Kellogg to drop 'All Natural' from some Kashi product labels
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[May 10, 2014]
By Steve Gorman
LOS ANGELES (Reuters) - Kellogg Co has
agreed to stop using terms such as "All Natural" and "100% Natural"
on some of its Kashi and Bear Naked brand product labels and to pay
more than $5 million to settle a class-action consumer fraud
The settlement by the world's No. 1 maker of
breakfast cereal marks the latest such outcome in a recent wave of
litigation challenging nutrition claims in food labeling.
Several lawsuits merged into a single case in 2011 accused Kellogg
of deceiving consumers by labeling products as "All Natural" when
they contained ingredients such as pyridoxine hydrochloride, calcium
pantothenate or hexane-processed soy oil.
The settlement must be approved by a federal judge in San Diego
overseeing the case before the suit is dismissed. It was submitted
in court last week and contained no admission of false or misleading
labeling by Kellogg.
In a statement on Thursday, company spokeswoman Kris Charles said
Kellogg's Kashi and Bear Naked lines "provide comprehensive
information about our foods to enable people to make well-informed
"We stand behind our advertising and labeling practices," she said.
"We will comply with the terms of the settlement agreement by the
end of the year and will continue to ensure our foods meet our high
quality and nutrition standards, while delivering the great taste
Under the proposed settlement, Kellogg will drop the terms "All
Natural" and "Nothing Artificial" from labeling and advertising for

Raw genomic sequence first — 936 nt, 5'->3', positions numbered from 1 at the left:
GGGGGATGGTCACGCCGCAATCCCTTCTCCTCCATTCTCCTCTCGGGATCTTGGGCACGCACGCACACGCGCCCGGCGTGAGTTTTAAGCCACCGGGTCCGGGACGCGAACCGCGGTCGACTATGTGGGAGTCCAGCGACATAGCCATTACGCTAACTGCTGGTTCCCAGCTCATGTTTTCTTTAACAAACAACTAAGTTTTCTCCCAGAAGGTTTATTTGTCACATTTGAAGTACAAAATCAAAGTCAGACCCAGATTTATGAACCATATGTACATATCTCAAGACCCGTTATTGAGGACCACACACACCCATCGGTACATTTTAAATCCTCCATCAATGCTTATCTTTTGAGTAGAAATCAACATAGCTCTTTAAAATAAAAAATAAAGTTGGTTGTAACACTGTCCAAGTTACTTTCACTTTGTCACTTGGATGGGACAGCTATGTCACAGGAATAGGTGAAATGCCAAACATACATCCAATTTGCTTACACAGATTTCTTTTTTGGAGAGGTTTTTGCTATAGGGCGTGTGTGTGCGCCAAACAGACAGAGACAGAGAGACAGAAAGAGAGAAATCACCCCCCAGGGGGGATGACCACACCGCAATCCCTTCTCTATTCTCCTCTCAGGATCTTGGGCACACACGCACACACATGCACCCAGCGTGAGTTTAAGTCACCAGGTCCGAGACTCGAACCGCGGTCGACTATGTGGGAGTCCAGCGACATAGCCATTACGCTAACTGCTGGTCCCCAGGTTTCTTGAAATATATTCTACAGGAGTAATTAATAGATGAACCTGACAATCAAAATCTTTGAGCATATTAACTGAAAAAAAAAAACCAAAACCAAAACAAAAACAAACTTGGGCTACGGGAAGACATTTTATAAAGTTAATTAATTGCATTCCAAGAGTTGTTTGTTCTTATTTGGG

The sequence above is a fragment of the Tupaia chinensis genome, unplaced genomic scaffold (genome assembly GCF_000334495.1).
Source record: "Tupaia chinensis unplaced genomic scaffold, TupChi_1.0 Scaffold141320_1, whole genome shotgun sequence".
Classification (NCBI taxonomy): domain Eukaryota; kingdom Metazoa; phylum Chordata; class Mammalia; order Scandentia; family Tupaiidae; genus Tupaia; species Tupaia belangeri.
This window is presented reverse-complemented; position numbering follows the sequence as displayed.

Kashi products containing certain ingredients challenged in the
Similarly, the terms "100% Natural" and "100% Pure and Natural" will
be removed from certain Bear Naked products.
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Kellogg also agreed to establish a $5 million settlement fund to
allow consumers to recoup $0.50 per package for Kashi products
purchased during specified periods. A settlement fund of $325,000
will be set up for Bear Naked consumer claims.
Lawyer Livia Kiser with the firm Loeb & Loeb, who specializes in
food labeling litigation, said lawsuits like the Kashi and Bear
Naked complaints were becoming more prevalent as health-conscious
consumers demand greater accuracy in packaging and advertising.
"Kellogg's resolution of this case is part of a trend," she said,
adding that a number of companies have altered wording on their
products in the face of similar litigation.
(Reporting and writing by Steve Gorman; Additional reporting by
Jonathan Stempel in New York; Editing by Tom Brown)
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